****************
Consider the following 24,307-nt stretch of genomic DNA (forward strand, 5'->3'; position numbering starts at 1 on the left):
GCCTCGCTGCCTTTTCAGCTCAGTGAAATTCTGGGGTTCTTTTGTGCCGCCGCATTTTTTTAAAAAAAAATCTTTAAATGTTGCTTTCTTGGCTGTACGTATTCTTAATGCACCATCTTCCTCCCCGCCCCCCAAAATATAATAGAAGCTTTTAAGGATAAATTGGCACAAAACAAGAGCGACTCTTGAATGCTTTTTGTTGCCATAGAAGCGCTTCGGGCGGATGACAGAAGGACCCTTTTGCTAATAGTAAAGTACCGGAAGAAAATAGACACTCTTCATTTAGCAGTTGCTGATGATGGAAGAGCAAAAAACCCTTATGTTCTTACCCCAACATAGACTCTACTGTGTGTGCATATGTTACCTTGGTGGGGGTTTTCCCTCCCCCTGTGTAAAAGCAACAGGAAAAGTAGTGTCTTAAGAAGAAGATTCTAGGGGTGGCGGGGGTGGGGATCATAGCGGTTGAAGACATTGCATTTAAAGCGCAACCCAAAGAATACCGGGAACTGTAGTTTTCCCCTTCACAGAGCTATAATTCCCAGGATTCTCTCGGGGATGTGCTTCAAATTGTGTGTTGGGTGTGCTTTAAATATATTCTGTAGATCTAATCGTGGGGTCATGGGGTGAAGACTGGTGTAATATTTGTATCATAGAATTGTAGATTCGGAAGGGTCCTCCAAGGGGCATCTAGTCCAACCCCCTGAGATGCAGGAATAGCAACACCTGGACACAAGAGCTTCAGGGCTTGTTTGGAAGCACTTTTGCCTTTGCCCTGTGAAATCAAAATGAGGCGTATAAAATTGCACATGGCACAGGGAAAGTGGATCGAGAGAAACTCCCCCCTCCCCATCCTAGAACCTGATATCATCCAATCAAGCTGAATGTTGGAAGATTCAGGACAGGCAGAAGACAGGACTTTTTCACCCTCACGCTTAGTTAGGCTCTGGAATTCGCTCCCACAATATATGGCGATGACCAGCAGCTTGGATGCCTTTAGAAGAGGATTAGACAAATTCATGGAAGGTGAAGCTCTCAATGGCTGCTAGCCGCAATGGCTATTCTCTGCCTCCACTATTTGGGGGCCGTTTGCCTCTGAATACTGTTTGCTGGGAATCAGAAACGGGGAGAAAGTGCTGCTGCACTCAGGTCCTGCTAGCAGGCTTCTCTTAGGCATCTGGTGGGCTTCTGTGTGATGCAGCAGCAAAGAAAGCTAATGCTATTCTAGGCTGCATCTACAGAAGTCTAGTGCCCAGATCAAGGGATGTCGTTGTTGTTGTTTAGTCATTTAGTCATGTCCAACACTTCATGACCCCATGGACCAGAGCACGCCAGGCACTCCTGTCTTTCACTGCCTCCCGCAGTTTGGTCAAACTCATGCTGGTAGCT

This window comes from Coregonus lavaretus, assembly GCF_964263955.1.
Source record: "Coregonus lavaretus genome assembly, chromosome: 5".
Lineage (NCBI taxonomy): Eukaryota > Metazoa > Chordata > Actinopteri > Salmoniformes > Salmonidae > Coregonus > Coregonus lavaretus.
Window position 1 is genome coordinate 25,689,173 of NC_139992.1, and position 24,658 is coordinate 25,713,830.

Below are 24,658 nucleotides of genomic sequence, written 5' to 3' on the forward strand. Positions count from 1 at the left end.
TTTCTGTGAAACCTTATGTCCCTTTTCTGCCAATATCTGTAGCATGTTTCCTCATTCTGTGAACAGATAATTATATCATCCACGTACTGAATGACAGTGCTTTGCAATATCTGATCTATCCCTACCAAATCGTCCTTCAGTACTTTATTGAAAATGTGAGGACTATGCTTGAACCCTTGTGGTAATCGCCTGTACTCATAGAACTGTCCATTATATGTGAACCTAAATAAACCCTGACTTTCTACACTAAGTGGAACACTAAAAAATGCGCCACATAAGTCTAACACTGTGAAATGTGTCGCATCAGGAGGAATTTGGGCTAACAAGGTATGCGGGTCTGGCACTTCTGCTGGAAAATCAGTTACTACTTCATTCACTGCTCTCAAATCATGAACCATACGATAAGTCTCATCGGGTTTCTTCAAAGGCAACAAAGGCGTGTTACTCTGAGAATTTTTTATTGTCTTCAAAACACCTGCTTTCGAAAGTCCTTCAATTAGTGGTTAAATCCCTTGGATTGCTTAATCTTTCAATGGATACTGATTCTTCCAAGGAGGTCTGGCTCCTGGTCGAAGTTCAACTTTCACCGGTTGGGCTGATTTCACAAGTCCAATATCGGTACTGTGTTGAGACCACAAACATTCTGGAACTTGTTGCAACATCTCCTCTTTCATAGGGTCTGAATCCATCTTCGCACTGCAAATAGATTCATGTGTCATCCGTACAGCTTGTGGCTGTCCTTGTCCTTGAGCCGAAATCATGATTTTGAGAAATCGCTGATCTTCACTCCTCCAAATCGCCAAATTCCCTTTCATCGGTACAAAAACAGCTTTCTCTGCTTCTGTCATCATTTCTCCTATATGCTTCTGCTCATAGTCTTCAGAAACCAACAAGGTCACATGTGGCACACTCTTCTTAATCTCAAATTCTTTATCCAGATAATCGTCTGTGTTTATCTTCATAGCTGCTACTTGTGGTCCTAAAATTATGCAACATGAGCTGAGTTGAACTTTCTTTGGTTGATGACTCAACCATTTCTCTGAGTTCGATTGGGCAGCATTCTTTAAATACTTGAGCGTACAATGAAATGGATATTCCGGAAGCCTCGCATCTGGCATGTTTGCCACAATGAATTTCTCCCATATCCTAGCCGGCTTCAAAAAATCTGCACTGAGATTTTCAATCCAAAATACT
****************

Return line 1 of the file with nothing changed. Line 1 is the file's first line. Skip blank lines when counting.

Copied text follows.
Consider the following 24,307-nt stretch of genomic DNA (forward strand, 5'->3'; position numbering starts at 1 on the left):